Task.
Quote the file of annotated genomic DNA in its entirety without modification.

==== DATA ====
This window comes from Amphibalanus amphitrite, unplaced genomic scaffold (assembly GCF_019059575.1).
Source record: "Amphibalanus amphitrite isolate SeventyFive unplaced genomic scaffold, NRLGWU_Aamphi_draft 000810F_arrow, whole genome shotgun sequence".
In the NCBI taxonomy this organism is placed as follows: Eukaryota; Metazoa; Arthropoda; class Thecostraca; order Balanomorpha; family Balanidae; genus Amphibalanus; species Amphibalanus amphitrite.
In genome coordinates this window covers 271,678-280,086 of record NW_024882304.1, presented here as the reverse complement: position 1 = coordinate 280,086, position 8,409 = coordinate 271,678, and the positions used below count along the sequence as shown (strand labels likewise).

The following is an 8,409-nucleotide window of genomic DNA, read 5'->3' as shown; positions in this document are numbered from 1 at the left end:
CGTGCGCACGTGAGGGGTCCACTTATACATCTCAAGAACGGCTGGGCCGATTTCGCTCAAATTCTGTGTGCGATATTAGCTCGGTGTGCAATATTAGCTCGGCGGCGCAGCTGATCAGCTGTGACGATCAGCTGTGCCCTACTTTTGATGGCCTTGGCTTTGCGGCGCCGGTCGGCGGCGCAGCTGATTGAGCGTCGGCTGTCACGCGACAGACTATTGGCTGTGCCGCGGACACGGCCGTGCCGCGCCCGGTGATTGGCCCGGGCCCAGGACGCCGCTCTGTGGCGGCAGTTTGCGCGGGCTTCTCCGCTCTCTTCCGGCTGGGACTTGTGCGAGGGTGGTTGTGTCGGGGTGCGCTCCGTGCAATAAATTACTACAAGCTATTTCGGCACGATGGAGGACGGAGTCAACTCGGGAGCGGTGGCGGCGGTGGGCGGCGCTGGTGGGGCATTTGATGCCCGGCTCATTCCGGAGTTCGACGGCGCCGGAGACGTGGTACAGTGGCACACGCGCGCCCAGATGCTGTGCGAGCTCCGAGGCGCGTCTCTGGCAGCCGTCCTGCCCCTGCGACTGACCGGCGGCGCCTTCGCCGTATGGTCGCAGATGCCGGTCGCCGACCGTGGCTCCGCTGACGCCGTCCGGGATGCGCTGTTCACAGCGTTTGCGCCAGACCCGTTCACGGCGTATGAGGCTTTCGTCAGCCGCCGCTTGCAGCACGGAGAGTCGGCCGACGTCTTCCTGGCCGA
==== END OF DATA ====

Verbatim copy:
This window comes from Amphibalanus amphitrite, unplaced genomic scaffold (assembly GCF_019059575.1).
Source record: "Amphibalanus amphitrite isolate SeventyFive unplaced genomic scaffold, NRLGWU_Aamphi_draft 000810F_arrow, whole genome shotgun sequence".
In the NCBI taxonomy this organism is placed as follows: Eukaryota; Metazoa; Arthropoda; class Thecostraca; order Balanomorpha; family Balanidae; genus Amphibalanus; species Amphibalanus amphitrite.
In genome coordinates this window covers 271,678-280,086 of record NW_024882304.1, presented here as the reverse complement: position 1 = coordinate 280,086, position 8,409 = coordinate 271,678, and the positions used below count along the sequence as shown (strand labels likewise).

The following is an 8,409-nucleotide window of genomic DNA, read 5'->3' as shown; positions in this document are numbered from 1 at the left end:
CGTGCGCACGTGAGGGGTCCACTTATACATCTCAAGAACGGCTGGGCCGATTTCGCTCAAATTCTGTGTGCGATATTAGCTCGGTGTGCAATATTAGCTCGGCGGCGCAGCTGATCAGCTGTGACGATCAGCTGTGCCCTACTTTTGATGGCCTTGGCTTTGCGGCGCCGGTCGGCGGCGCAGCTGATTGAGCGTCGGCTGTCACGCGACAGACTATTGGCTGTGCCGCGGACACGGCCGTGCCGCGCCCGGTGATTGGCCCGGGCCCAGGACGCCGCTCTGTGGCGGCAGTTTGCGCGGGCTTCTCCGCTCTCTTCCGGCTGGGACTTGTGCGAGGGTGGTTGTGTCGGGGTGCGCTCCGTGCAATAAATTACTACAAGCTATTTCGGCACGATGGAGGACGGAGTCAACTCGGGAGCGGTGGCGGCGGTGGGCGGCGCTGGTGGGGCATTTGATGCCCGGCTCATTCCGGAGTTCGACGGCGCCGGAGACGTGGTACAGTGGCACACGCGCGCCCAGATGCTGTGCGAGCTCCGAGGCGCGTCTCTGGCAGCCGTCCTGCCCCTGCGACTGACCGGCGGCGCCTTCGCCGTATGGTCGCAGATGCCGGTCGCCGACCGTGGCTCCGCTGACGCCGTCCGGGATGCGCTGTTCACAGCGTTTGCGCCAGACCCGTTCACGGCGTATGAGGCTTTCGTCAGCCGCCGCTTGCAGCACGGAGAGTCGGCCGACGTCTTCCTGGCCGA